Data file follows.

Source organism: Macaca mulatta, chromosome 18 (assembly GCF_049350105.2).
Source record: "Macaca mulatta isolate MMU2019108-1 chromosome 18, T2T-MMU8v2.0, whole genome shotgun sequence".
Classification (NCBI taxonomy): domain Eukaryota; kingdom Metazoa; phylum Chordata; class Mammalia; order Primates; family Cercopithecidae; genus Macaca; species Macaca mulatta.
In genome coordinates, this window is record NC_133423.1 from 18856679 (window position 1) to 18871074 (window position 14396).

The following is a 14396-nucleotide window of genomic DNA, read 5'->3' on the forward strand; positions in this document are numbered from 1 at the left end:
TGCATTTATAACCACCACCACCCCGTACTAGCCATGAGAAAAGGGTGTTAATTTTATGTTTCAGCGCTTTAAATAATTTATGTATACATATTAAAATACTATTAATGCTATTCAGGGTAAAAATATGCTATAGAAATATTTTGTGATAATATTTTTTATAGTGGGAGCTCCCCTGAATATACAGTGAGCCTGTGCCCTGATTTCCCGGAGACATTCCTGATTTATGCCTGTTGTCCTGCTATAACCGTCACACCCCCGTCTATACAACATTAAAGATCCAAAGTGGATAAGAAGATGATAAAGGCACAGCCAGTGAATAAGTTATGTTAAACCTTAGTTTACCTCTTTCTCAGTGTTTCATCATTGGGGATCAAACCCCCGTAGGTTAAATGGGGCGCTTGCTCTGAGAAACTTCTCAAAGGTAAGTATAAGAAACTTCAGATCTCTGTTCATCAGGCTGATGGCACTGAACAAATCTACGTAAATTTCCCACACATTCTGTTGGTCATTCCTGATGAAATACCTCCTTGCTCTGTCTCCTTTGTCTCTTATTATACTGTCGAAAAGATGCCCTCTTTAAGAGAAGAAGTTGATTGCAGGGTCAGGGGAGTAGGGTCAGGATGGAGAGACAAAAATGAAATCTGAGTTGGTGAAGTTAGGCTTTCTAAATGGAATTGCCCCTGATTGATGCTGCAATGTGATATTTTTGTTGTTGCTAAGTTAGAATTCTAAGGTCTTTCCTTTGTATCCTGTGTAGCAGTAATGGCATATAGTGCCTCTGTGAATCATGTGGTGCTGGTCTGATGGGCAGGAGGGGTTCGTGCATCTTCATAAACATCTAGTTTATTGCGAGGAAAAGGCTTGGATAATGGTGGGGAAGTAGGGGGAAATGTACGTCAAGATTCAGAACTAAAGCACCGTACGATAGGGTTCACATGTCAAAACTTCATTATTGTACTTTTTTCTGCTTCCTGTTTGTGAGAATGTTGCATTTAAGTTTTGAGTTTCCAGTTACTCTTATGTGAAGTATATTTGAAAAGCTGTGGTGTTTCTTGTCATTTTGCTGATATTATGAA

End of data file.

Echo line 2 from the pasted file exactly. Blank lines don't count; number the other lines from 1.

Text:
Source record: "Macaca mulatta isolate MMU2019108-1 chromosome 18, T2T-MMU8v2.0, whole genome shotgun sequence".